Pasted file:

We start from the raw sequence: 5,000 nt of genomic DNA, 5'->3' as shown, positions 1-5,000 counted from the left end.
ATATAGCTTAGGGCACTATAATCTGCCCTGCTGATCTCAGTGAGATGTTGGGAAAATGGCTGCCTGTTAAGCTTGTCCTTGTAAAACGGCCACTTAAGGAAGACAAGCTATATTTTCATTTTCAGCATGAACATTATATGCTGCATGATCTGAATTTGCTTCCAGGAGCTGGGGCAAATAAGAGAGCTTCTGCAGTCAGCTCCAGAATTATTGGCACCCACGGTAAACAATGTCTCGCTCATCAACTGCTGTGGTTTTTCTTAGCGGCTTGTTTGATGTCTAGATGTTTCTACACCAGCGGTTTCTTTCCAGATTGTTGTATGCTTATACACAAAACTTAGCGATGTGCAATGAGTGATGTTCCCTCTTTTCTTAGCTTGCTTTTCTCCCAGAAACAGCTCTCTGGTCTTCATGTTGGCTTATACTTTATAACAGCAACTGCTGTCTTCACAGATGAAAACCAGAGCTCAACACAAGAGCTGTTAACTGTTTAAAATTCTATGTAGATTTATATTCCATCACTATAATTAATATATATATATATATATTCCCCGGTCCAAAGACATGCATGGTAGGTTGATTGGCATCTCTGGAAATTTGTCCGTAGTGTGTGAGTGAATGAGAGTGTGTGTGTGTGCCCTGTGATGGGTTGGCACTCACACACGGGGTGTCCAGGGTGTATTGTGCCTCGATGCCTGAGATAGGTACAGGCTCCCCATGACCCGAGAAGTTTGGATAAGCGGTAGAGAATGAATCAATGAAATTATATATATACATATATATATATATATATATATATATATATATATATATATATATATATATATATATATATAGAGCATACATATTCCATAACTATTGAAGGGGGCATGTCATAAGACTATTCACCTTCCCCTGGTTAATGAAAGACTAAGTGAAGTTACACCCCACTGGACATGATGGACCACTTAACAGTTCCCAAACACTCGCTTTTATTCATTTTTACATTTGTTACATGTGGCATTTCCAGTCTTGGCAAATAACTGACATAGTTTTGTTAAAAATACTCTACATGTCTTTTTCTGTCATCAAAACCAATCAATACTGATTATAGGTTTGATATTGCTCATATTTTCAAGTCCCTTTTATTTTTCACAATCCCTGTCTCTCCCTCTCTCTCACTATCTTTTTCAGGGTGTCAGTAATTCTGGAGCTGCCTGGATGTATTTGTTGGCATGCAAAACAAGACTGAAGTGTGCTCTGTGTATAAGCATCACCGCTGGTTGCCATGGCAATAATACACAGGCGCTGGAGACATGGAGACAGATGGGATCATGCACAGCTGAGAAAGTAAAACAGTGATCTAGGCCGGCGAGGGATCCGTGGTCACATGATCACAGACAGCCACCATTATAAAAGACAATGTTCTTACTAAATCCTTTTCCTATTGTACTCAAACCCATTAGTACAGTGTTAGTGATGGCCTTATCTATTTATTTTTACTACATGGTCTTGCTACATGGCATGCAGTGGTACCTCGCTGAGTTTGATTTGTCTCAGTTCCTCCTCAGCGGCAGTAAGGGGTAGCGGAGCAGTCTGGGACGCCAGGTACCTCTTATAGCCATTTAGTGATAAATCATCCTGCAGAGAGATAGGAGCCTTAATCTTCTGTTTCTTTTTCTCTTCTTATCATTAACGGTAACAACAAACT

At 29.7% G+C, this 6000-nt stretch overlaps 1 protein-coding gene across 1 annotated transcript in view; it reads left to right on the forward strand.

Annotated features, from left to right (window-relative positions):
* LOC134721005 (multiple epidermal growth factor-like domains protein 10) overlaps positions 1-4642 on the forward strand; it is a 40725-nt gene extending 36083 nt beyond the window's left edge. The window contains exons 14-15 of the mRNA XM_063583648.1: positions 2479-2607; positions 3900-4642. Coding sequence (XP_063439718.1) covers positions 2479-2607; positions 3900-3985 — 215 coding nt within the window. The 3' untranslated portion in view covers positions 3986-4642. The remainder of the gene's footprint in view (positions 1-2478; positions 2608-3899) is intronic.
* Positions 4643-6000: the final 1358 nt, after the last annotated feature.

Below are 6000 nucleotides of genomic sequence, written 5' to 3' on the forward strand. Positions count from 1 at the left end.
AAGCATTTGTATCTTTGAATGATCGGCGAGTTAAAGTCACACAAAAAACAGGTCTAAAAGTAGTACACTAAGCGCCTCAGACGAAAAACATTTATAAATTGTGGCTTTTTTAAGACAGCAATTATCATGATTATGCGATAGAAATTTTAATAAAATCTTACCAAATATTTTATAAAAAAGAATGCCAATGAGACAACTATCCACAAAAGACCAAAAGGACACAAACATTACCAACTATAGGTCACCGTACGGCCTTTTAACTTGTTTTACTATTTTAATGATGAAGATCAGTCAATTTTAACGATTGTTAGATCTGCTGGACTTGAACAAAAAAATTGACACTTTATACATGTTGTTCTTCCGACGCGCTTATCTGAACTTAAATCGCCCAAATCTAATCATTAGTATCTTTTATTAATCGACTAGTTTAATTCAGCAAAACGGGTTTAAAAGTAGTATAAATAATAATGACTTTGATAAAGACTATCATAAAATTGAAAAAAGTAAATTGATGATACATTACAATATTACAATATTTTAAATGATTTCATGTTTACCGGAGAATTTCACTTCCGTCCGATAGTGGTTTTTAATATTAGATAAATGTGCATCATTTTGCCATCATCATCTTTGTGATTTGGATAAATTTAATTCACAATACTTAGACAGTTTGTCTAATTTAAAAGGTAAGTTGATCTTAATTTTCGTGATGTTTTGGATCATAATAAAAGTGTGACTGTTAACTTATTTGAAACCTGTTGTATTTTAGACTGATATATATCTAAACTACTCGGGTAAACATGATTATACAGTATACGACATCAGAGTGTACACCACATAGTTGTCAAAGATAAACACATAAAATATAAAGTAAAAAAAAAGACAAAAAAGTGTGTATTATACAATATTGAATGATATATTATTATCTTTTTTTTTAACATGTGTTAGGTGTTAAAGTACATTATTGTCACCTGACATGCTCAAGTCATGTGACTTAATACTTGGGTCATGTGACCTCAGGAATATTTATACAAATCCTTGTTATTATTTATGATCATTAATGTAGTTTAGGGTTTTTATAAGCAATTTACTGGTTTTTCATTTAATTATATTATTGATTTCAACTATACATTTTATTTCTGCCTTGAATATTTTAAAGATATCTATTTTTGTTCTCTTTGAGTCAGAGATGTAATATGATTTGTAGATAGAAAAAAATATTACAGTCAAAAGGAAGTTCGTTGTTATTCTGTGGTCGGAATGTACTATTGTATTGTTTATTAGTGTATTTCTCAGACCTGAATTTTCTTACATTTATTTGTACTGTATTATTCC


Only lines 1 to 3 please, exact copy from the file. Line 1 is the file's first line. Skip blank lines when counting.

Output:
We start from the raw sequence: 5,000 nt of genomic DNA, 5'->3' as shown, positions 1-5,000 counted from the left end.
ATATAGCTTAGGGCACTATAATCTGCCCTGCTGATCTCAGTGAGATGTTGGGAAAATGGCTGCCTGTTAAGCTTGTCCTTGTAAAACGGCCACTTAAGGAAGACAAGCTATATTTTCATTTTCAGCATGAACATTATATGCTGCATGATCTGAATTTGCTTCCAGGAGCTGGGGCAAATAAGAGAGCTTCTGCAGTCAGCTCCAGAATTATTGGCACCCACGGTAAACAATGTCTCGCTCATCAACTGCTGTGGTTTTTCTTAGCGGCTTGTTTGATGTCTAGATGTTTCTACACCAGCGGTTTCTTTCCAGATTGTTGTATGCTTATACACAAAACTTAGCGATGTGCAATGAGTGATGTTCCCTCTTTTCTTAGCTTGCTTTTCTCCCAGAAACAGCTCTCTGGTCTTCATGTTGGCTTATACTTTATAACAGCAACTGCTGTCTTCACAGATGAAAACCAGAGCTCAACACAAGAGCTGTTAACTGTTTAAAATTCTATGTAGATTTATATTCCATCACTATAATTAATATATATATATATATATTCCCCGGTCCAAAGACATGCATGGTAGGTTGATTGGCATCTCTGGAAATTTGTCCGTAGTGTGTGAGTGAATGAGAGTGTGTGTGTGTGCCCTGTGATGGGTTGGCACTCACACACGGGGTGTCCAGGGTGTATTGTGCCTCGATGCCTGAGATAGGTACAGGCTCCCCATGACCCGAGAAGTTTGGATAAGCGGTAGAGAATGAATCAATGAAATTATATATATACATATATATATATATATATATATATATATATATATATATATATATATATATATATATATATAGAGCATACATATTCCATAACTATTGAAGGGGGCATGTCATAAGACTATTCACCTTCCCCTGGTTAATGAAAGACTAAGTGAAGTTACACCCCACTGGACATGATGGACCACTTAACAGTTCCCAAACACTCGCTTTTATTCATTTTTACATTTGTTACATGTGGCATTTCCAGTCTTGGCAAATAACTGACATAGTTTTGTTAAAAATACTCTACATGTCTTTTTCTGTCATCAAAACCAATCAATACTGATTATAGGTTTGATATTGCTCATATTTTCAAGTCCCTTTTATTTTTCACAATCCCTGTCTCTCCCTCTCTCTCACTATCTTTTTCAGGGTGTCAGTAATTCTGGAGCTGCCTGGATGTATTTGTTGGCATGCAAAACAAGACTGAAGTGTGCTCTGTGTATAAGCATCACCGCTGGTTGCCATGGCAATAATACACAGGCGCTGGAGACATGGAGACAGATGGGATCATGCACAGCTGAGAAAGTAAAACAGTGATCTAGGCCGGCGAGGGATCCGTGGTCACATGATCACAGACAGCCACCATTATAAAAGACAATGTTCTTACTAAATCCTTTTCCTATTGTACTCAAACCCATTAGTACAGTGTTAGTGATGGCCTTATCTATTTATTTTTACTACATGGTCTTGCTACATGGCATGCAGTGGTACCTCGCTGAGTTTGATTTGTCTCAGTTCCTCCTCAGCGGCAGTAAGGGGTAGCGGAGCAGTCTGGGACGCCAGGTACCTCTTATAGCCATTTAGTGATAAATCATCCTGCAGAGAGATAGGAGCCTTAATCTTCTGTTTCTTTTTCTCTTCTTATCATTAACGGTAACAACAAACT

At 29.7% G+C, this 6000-nt stretch overlaps 1 protein-coding gene across 1 annotated transcript in view; it reads left to right on the forward strand.